Moreover, the new ECI release contained signs that even this modest compensation catch up could soon reverse itself. Between the first quarter of last year and the fourth, in pre-inflation terms, the total compensation increase weakened from 1.4 percent to one percent even. And for what it’s worth, both economists and CEOs still judge that the odds of a recession this year are well over 50 percent.

Fed Chair Jerome Powell has also expressed concerns about wage trends in what he calls the core service sector, because, as he put it at the end of last November:

This is the largest of our three categories, constituting more than half of the core PCE index.[the Fed’s preferred gauge of prices]. Thus, this may be the most important category for understanding the future evolution of core inflation. Because wages make up the largest cost in delivering these services, the labor market holds the key to understanding inflation in this category.”

The ECI releases don’t contain figures for this group, but if you look at total compensation for private service sector workers, it’s tough to see how they’ve been en fuego lately, either. Between the first and fourth quarter of last year, their rate of increase dropped by the exact same rate as that for the private sector overall. And although most economic growth forecasts lately have been far too pessimistic, almost no one seems to expect the current expansion to strengthen.

And if workers haven’t been able to reap a major inflation-adjusted compensation bonanza in the conditions that have prevailed for the last few months, or during earlier strong growth bursts since the CCP Virus struck the United States in force, when will they?

I remain concerned that living costs could remain worrisomely high – though not that they’ll rocket up again – because consumers still have lots of spending power, which will keep giving businesses lots of pricing power. But that’s not because Americans’ pay has exploded. It’s because government stimulus has been so mammoth in recent years, and could well stay unnaturally high.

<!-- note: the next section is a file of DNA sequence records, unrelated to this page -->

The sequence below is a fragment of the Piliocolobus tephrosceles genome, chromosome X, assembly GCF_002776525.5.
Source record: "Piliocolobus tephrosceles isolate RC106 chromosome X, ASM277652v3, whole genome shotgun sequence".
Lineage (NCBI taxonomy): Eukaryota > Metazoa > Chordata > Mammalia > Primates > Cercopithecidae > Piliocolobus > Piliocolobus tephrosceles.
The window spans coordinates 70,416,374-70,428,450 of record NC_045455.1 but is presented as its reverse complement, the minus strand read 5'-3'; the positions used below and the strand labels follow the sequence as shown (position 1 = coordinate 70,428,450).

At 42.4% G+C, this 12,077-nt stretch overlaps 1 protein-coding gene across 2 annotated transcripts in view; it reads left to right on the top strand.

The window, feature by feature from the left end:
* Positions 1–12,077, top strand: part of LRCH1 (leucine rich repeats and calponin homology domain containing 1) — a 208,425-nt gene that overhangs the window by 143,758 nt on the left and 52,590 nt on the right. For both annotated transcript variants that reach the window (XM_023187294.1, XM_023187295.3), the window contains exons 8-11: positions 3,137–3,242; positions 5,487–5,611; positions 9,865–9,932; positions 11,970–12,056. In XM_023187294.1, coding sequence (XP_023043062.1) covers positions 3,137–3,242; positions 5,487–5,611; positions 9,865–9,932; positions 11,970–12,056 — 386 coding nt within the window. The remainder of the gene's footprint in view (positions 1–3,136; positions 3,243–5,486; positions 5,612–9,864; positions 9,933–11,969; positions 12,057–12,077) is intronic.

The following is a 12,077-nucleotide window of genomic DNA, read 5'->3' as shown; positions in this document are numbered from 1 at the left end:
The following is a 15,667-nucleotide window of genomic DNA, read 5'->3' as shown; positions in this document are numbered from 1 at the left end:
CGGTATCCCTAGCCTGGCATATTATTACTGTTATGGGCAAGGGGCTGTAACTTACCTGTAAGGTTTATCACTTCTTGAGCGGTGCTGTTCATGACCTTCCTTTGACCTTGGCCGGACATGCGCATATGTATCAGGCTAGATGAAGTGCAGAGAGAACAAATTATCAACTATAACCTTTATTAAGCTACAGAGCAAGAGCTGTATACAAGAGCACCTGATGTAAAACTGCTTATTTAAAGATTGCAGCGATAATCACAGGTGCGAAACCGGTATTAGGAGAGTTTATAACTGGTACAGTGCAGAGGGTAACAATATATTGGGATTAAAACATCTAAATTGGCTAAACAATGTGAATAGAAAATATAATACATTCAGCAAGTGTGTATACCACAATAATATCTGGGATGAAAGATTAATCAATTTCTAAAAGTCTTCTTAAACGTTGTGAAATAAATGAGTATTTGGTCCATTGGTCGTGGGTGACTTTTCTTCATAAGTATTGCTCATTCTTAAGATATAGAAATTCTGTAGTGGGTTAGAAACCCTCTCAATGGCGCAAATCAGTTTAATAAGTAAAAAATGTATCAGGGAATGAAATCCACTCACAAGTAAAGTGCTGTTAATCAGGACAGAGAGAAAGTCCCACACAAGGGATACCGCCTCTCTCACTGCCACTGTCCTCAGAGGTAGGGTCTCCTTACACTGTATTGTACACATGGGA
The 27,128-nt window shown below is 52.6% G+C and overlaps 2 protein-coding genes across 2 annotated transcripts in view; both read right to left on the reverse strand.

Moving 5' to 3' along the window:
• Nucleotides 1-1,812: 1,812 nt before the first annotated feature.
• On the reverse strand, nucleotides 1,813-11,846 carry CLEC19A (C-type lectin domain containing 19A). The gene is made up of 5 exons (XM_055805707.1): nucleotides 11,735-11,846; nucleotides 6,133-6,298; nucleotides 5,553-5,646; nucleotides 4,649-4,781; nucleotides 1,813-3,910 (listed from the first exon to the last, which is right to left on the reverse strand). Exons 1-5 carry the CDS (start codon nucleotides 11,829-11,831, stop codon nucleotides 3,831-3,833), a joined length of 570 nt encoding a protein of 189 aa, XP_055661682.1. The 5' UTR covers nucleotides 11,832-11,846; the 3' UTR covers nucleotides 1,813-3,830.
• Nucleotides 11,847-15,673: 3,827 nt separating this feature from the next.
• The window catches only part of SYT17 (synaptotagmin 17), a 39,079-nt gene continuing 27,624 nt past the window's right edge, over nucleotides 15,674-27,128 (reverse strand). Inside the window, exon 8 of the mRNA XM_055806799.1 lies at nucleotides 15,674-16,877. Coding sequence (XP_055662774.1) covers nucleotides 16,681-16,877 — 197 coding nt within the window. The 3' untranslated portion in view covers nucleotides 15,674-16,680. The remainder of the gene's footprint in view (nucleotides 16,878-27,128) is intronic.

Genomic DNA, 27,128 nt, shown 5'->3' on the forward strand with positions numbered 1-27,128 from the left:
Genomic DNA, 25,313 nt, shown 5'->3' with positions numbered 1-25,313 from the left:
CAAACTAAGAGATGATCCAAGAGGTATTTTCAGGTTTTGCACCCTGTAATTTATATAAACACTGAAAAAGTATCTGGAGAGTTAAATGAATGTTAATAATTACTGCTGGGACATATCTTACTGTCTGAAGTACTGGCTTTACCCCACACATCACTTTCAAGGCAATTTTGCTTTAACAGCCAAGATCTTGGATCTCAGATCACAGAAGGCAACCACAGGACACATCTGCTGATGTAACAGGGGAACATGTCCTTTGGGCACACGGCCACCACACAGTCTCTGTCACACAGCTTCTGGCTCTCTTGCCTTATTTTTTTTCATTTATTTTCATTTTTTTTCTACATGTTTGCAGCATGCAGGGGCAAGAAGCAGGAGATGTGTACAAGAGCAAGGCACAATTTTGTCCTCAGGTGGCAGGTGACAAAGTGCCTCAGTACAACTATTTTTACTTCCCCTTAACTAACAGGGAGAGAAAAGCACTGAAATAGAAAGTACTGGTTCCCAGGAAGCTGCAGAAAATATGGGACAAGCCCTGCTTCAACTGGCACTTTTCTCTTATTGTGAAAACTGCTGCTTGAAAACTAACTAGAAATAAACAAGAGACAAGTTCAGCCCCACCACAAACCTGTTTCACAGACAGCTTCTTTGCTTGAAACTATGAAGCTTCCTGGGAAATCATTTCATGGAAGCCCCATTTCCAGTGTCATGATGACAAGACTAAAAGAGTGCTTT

Further, since such government spending is politically popular – and will remain more tempting for politicians to approve as the next election cycle approaches – my foreseeable-future forecast for the U.S. economy remains stagflation.  In other words, growth will be rather stagnant, and inflation will stay way too high.  And as the new ECI release suggests, workers could be left further behind the living cost eight ball than ever.       

Im-Politic: Chat GPT’s No Threat to My Job. Yet

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Credit for the idea behind this post goes to my good friend Leon Hadar, a foreign policy analyst always worth reading. He recently decided that he’d heard so much about Chat GPT – the new artificial intelligence software that enables users to produce everything from research papers to works of art and music simply by making a request with some key search terms – that he decided to try it for himself.  (To date, it’s free.)

For reasons that should be obvious, this program has educators and anyone who earns income from creating content scared witless. Even someone like me, who writes as a hobby, has reasons for concern. After all, if actual and potential readers can access the information and analysis I try to provide without visiting RealityChek, then who needs RealityChek?

So Leon recently asked Chatp GPT to write a column in the style of Leon Hadar.” He found the results, which came in seconds “unbelievable” (evidently in a good way).

Leon’s experiment inspired me to try one of my own, but I was not so blown away by the results, or even close. In fact, I was surprised at how many major mistakes the program made.

Here’s the response I got (in seconds) to my request to “Write an essay in the style of Alan Tonelson”:

“It is time for America to wake up and realize the threat that China poses not only to our economy, but to our very way of life. For too long, we have allowed China to take advantage of our open markets and weak trade policies, resulting in the loss of millions of American jobs and the erosion of our manufacturing base.